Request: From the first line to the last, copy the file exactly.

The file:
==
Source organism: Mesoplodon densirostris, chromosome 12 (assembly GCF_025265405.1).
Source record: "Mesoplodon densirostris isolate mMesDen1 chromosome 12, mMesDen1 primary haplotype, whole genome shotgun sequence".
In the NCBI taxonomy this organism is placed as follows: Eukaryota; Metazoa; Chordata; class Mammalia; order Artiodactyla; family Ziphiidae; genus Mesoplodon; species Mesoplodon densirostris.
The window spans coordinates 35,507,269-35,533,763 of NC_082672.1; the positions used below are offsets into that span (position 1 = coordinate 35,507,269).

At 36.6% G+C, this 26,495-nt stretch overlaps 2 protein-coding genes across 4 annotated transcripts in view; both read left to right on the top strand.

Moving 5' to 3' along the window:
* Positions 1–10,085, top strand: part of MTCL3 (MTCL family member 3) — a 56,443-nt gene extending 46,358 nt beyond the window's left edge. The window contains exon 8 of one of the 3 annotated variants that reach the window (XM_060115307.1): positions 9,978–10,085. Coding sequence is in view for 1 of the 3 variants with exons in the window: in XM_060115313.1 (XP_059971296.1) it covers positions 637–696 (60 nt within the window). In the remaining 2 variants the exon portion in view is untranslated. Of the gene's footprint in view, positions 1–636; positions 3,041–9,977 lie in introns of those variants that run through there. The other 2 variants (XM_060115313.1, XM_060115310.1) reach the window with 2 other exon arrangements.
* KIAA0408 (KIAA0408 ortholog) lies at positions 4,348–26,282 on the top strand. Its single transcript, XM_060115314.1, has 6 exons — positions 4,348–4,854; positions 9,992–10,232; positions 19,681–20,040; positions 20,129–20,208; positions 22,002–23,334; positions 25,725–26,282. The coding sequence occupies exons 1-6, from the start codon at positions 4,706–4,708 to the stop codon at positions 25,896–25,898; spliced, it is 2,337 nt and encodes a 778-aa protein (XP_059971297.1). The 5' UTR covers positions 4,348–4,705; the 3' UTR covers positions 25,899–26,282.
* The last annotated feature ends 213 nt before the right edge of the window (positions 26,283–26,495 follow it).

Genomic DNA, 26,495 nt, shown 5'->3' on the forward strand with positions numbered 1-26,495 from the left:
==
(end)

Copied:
Source organism: Mesoplodon densirostris, chromosome 12 (assembly GCF_025265405.1).
Source record: "Mesoplodon densirostris isolate mMesDen1 chromosome 12, mMesDen1 primary haplotype, whole genome shotgun sequence".
In the NCBI taxonomy this organism is placed as follows: Eukaryota; Metazoa; Chordata; class Mammalia; order Artiodactyla; family Ziphiidae; genus Mesoplodon; species Mesoplodon densirostris.
The window spans coordinates 35,507,269-35,533,763 of NC_082672.1; the positions used below are offsets into that span (position 1 = coordinate 35,507,269).

At 36.6% G+C, this 26,495-nt stretch overlaps 2 protein-coding genes across 4 annotated transcripts in view; both read left to right on the top strand.

Moving 5' to 3' along the window:
* Positions 1–10,085, top strand: part of MTCL3 (MTCL family member 3) — a 56,443-nt gene extending 46,358 nt beyond the window's left edge. The window contains exon 8 of one of the 3 annotated variants that reach the window (XM_060115307.1): positions 9,978–10,085. Coding sequence is in view for 1 of the 3 variants with exons in the window: in XM_060115313.1 (XP_059971296.1) it covers positions 637–696 (60 nt within the window). In the remaining 2 variants the exon portion in view is untranslated. Of the gene's footprint in view, positions 1–636; positions 3,041–9,977 lie in introns of those variants that run through there. The other 2 variants (XM_060115313.1, XM_060115310.1) reach the window with 2 other exon arrangements.
* KIAA0408 (KIAA0408 ortholog) lies at positions 4,348–26,282 on the top strand. Its single transcript, XM_060115314.1, has 6 exons — positions 4,348–4,854; positions 9,992–10,232; positions 19,681–20,040; positions 20,129–20,208; positions 22,002–23,334; positions 25,725–26,282. The coding sequence occupies exons 1-6, from the start codon at positions 4,706–4,708 to the stop codon at positions 25,896–25,898; spliced, it is 2,337 nt and encodes a 778-aa protein (XP_059971297.1). The 5' UTR covers positions 4,348–4,705; the 3' UTR covers positions 25,899–26,282.
* The last annotated feature ends 213 nt before the right edge of the window (positions 26,283–26,495 follow it).

Genomic DNA, 26,495 nt, shown 5'->3' on the forward strand with positions numbered 1-26,495 from the left: